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Demon’s drag suspension: better launches

by Patrick Rall on

The latest release on the 2018 Dodge Challenger SRT Demon was announced this morning; so this week, we are talking about the suspension of the next monster muscle car.

This is a new, adjustable, adaptive suspension which should help the Challenger Demon get away from the starting line more quickly and with more force than any factory-built, street legal car before it.

The basic suspension architecture of the 2018 Dodge Challenger SRT Demon looks similar to the normal Dodge Challenger SRT Hellcat, except that the adaptive dampers will focus more on launch force than handling.

Old school drag racers set up their suspensions to transfer weight to the rear wheels for better traction, with soft springs and dampers up front, and stiffer dampers in the rear. With this setup, when someone launches their tricked-out classic muscle car, the front end comes up and the weight of the car pushes down on the rear wheels as the rear shocks help keep the wheels down for the best launch. The downside is decreased handling in normal driving, so while a car with the drag-strip suspension might get off of the line much quicker, a stock car would handle a turn better.

The 2018 Dodge Challenger SRT Demon is designed to be a drag strip beast and a solid road car, so engineers worked their way around the problem — by using the Hellcat Challenger’s mechanical/electronic adaptive and adjustable suspension, with an added “Drag Mode.”

The Challenger SRT Demon includes front springs which have a 35% lower rate (than the Hellcat), rear springs with a 28% lower rate, a front sway bar with a 75% low rate, a rear sway bar with a 44% lower rate and new drag-tuned Bilstein adaptive damping shocks.

When the new Drag Mode is engaged, the adaptive suspension enables better weight transfer to the rear wheels for better launches. Otherwise, the driver can engage a street-friendly mode for stronger cornering and ride quality.

The 2018 Dodge Challenger SRT Demon is the first production road car with mechanical/electronic drag racing suspension.

Next, Dodge released a spread which we are unable to decipher, so we have included it below the hardware specs. If anyone can shed some light on this, feel free to post your ideas in the comments below, or in the Allpar forum. The “Software” portion likely refers to the compression and rebound rates of the dampers in Drag Mode under WOT and non-WOT, with firm compression and firm rebound for the rear dampers and firm compression with soft rebound for the front dampers. The numbers, on the other hand, are our next Demon mystery.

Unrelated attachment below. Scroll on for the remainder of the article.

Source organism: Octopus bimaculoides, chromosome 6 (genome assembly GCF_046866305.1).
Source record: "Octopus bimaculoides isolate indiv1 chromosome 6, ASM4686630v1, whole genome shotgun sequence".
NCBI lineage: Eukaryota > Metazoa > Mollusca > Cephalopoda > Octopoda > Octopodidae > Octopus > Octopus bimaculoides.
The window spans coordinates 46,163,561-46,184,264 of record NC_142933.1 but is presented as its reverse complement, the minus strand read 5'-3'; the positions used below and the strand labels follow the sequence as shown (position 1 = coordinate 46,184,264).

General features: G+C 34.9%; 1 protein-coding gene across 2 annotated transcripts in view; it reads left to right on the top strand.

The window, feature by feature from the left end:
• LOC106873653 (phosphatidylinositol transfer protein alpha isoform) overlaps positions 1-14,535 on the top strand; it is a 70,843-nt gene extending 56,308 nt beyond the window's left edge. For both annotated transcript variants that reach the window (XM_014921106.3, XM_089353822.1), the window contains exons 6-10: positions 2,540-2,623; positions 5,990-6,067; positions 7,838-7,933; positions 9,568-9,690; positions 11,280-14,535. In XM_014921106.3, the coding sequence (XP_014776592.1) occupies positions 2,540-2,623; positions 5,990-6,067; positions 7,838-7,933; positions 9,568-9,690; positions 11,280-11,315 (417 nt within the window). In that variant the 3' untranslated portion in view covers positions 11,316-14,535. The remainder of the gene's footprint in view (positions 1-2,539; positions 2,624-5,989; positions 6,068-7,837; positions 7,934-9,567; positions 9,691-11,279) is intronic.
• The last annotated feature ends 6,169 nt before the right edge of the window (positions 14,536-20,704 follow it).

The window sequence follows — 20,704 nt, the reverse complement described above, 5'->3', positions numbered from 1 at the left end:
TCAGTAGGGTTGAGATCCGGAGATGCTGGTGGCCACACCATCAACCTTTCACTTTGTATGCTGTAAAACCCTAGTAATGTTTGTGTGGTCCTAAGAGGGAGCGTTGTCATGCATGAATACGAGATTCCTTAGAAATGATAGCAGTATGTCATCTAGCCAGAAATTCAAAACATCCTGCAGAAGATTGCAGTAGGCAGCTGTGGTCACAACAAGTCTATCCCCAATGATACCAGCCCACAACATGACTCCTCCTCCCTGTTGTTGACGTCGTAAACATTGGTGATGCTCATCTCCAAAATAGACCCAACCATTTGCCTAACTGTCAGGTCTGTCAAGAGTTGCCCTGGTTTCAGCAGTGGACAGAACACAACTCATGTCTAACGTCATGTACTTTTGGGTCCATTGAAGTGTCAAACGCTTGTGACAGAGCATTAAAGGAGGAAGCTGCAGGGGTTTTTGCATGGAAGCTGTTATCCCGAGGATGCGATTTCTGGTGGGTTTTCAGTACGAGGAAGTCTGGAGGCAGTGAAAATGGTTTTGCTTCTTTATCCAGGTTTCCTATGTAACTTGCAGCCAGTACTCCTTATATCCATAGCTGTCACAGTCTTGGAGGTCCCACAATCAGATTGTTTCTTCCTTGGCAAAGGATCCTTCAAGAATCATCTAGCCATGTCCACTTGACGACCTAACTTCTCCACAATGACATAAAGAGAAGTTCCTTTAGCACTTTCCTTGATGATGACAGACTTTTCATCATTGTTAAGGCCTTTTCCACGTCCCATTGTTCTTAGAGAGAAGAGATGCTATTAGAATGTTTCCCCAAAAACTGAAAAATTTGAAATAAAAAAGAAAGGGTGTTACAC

The software “code” below might be explained by suspension engineer and race specialist Ian Sharp’s words: “It is related to torque split and/or torque vectoring, either front to rear or front side to side, and diagonally on very sophisticated systems. This is probably related to how power is delivered, whereas electronic stability control is somewhat the inverse as it relates to how each individual wheel brake is applied to maintain dynamic stability.”

Hardware:
35% lower rate front springs/28% lower rate rear springs
75% lower rate hollow front sway bar/44% lower rate rear sway bar
Drag-tuned Bilstein Adaptive Damping Shocks

Software:
Rear = F/F and Front = F/S
F/F – F/S maintained @ wide open throttle (WOT)
F/F – F/F < WOT
Traction control disabled/ESC maintained

Result:
13,5=575@500

Today’s announcement is accompanied by the newest teaser video, titled ‘Third Law’.  Newton’s Third Law of Motion states that for every action, there is an equal and opposite re-action. In this video, the front and rear suspension components are highlighted in a computer generated launch sequence.

 

Patrick Rall was raised a Mopar boy, spending years racing a Dodge Mirada while working his way through college. After spending a few years post-college in the tax accounting field, Patrick made the jump to the world of journalism and his work has been published in magazines and websites around the world.


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